Tony's wife passed away in May this year, just 9 days after her cancer diagnosis.
Christmas is a festival that brings a lot of joy into people's lives. It's the one day of the year where everyone gets together to celebrate the magical festivities with lights, food, and how can you forget eggnog!
However, there are some people who are not so fortunate to spend this special day with their loved ones. Tony Williams is one of them. After losing his wife to cancer earlier this year, the 75-year-old has been in search of a companion and now he has taken out a heartfelt appeal, according to The Daily Mail. The old man has been lending out cards promising "sumptuous feast, fine wines, and good conversation," to anyone who agrees to spend time with him.
Tony Williams is offering to cook a 'sumptuous meal with fine wines' on Christmas Day in return for company https://t.co/0Xj5ffg9Jo— Metro (@MetroUK) December 7, 2020
Tony's wife Jo was 75 when she passed away from pancreatic cancer in May, just nine days after the diagnosis. Still mourning the loss, Tony revealed, "She was the loveliest person I had ever met - she was everything. We were soulmates. She died so quickly after we moved here from Gloucestershire, where we spent all of our married life. It all happened so fast. She died in my arms in nine days."
Previously, the retired legal secretary had launched another appeal during the lockdown to make friends and it worked because he received many replies from absolute strangers who wanted to befriend him. However, the first Christmas without his beloved wife is taking a toll on the widower. "I can't face being on my own at this time of year. I have had responses, but one was a vegetarian and another had no interests that I share," he said.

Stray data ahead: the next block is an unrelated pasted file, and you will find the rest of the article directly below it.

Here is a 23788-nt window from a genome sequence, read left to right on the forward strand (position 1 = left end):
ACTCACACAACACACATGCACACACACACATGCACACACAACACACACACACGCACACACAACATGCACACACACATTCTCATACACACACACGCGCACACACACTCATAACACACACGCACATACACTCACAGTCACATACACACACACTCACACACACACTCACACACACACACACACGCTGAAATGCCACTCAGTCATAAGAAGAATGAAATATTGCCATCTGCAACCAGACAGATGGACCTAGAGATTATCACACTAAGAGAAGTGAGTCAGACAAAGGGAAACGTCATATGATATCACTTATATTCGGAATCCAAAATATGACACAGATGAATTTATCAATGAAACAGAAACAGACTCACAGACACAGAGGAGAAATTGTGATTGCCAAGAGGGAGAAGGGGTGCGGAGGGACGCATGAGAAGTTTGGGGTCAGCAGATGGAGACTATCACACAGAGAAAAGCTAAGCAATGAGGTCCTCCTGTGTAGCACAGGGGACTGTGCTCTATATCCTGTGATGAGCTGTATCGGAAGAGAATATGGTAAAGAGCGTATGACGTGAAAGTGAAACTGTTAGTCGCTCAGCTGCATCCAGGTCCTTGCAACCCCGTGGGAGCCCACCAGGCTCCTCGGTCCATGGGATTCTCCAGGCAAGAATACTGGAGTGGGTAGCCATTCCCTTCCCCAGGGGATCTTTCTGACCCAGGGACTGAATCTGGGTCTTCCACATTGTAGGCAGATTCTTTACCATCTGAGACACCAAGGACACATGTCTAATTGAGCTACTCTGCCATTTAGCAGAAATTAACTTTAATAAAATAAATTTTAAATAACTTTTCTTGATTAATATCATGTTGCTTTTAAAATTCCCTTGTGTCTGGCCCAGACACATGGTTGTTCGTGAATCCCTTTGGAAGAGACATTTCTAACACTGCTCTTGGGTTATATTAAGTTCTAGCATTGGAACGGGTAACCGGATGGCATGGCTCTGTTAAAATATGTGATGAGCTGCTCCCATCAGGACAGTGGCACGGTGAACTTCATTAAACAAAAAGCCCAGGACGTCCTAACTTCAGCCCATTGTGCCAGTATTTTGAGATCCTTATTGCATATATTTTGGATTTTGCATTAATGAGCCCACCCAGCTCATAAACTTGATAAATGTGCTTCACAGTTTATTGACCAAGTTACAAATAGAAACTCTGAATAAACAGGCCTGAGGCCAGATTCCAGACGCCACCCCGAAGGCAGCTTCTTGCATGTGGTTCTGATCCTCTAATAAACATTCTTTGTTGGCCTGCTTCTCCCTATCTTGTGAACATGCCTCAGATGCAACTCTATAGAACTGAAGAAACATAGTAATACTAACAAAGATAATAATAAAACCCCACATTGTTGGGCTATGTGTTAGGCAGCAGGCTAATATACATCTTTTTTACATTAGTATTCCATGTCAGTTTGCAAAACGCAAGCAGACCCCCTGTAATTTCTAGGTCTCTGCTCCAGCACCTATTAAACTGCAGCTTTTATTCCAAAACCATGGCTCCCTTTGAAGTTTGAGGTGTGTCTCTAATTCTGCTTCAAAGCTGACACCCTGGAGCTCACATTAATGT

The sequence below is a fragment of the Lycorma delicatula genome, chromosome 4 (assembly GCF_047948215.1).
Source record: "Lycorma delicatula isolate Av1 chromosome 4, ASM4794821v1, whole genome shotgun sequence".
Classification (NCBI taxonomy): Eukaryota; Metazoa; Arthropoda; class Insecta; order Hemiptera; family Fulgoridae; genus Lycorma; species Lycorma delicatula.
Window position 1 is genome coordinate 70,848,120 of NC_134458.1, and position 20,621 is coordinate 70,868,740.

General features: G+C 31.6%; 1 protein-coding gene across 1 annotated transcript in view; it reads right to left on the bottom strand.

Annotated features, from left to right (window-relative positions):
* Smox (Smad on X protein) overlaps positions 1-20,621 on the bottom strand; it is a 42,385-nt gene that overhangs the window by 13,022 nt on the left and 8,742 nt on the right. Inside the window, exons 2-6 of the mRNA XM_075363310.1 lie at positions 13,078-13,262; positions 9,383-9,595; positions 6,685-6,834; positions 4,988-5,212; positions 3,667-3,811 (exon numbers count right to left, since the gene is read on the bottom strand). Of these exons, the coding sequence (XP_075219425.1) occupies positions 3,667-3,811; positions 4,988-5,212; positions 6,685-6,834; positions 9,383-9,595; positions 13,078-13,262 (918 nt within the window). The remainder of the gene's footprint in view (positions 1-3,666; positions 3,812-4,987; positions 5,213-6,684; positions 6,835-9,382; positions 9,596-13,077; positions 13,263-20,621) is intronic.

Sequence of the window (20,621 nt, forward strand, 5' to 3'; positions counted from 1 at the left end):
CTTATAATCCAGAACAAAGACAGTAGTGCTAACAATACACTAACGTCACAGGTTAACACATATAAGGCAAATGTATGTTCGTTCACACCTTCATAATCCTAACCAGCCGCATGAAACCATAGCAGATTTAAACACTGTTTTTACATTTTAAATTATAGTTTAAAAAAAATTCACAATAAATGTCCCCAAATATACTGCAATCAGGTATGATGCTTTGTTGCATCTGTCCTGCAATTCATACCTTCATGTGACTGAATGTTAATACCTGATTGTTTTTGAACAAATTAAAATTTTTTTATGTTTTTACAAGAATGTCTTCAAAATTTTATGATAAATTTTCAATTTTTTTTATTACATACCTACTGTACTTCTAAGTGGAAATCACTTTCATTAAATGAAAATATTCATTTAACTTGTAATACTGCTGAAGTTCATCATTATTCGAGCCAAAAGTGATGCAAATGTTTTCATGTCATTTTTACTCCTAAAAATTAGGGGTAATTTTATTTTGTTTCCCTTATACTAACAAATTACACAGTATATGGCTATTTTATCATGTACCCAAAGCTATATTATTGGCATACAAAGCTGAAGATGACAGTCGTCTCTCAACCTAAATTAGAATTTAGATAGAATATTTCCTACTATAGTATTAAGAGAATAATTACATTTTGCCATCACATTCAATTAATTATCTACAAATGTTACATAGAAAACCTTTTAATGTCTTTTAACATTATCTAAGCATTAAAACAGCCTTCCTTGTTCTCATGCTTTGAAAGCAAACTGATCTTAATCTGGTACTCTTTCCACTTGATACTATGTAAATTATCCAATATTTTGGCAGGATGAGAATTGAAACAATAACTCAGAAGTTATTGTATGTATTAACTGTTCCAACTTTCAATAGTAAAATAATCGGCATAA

A pensioner has put up a heart-breaking poster in his window ‘as a last resort’ to make friends after the death of his wife left him completely isolated.https://t.co/YZx39rM4Ik— Eden Project Communities (@edencommunities) September 14, 2020
He added, "I don't want someone coming here and not speaking, watching me carve the turkey - although I don't really like turkey. I love cooking, and I'm a bit of a wine connoisseur, but what I decide to cook depends on who will join me." Tony has relatives who are living far away from him but the pensioner doesn't want to take any risks especially during the pandemic.
"The top priority is safety. My sister Tessa, who lives in Suffolk, said 'you are coming here for Christmas', but she has two grown-up children and several grandchildren," said the concerned man. The whole situation made him develop the idea of giving away cards. "We both recognized that was a big restraint, and that's when I came up with the plan to put the cards up," he added.
The card reads, "Alone at Christmas? Tony Williams will cook you a sumptuous feast with fine wines to make the mood festive. If you are cultured, lively, humorous, and enjoy good conversation, ring me." Tony has placed them on lamp posts, community display boards, and telegraph poles as well.
When Tony put up a board on his window during the lockdown, requesting for a companion, he got an amazing response with emails and phone calls flooding in. Elaborating, Tony said, "At one point emails were coming in at a rate of four or five a minute - I just couldn't handle it," reported Metro.
A heatwarming update ❤️https://t.co/oVBLXhKPD1— Eden Project Communities (@edencommunities) September 16, 2020
"There were lots of people from America, Canada, New Zealand, some from Australia, and even people calling from as far away as Namibia and Guatemala. It has been absolutely amazing, but I would trade it all in to have my lovely Jo back by my side," he added, "I have had a hard time, but nothing will defeat me. I'm a strong person."
Since the couple didn't have any kids, when a teacher contacted him asking if the students of her class could send him letters, he accepted the offer without hesitation. "I got in touch with her straight away and said it would be delightful. I would love that."
Even though his neighbors have tried helping him out by offering their hand for friendship, he has always refused because he wants someone his age with whom he can have a good conversation, someone with similar likes and dislikes. He always has a set of business cards in his pocket to lend it out to people whenever he's out for a walk or at the supermarket.
Tony hopes to raise money in tribute to his late wife for pancreatic cancer research in the coming years. He wants to name the project "Just for Jo."